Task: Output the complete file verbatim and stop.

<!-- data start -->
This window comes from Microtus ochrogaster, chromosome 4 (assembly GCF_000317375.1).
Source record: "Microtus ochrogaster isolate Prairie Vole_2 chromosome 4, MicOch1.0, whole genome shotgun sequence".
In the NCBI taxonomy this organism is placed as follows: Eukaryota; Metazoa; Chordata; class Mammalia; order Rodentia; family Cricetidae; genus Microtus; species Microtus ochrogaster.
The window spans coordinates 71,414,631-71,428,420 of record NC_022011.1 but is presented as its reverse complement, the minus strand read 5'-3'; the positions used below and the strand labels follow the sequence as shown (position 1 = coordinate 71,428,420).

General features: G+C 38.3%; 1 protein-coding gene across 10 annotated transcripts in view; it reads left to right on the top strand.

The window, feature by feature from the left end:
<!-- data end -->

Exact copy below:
This window comes from Microtus ochrogaster, chromosome 4 (assembly GCF_000317375.1).
Source record: "Microtus ochrogaster isolate Prairie Vole_2 chromosome 4, MicOch1.0, whole genome shotgun sequence".
In the NCBI taxonomy this organism is placed as follows: Eukaryota; Metazoa; Chordata; class Mammalia; order Rodentia; family Cricetidae; genus Microtus; species Microtus ochrogaster.
The window spans coordinates 71,414,631-71,428,420 of record NC_022011.1 but is presented as its reverse complement, the minus strand read 5'-3'; the positions used below and the strand labels follow the sequence as shown (position 1 = coordinate 71,428,420).

General features: G+C 38.3%; 1 protein-coding gene across 10 annotated transcripts in view; it reads left to right on the top strand.

The window, feature by feature from the left end: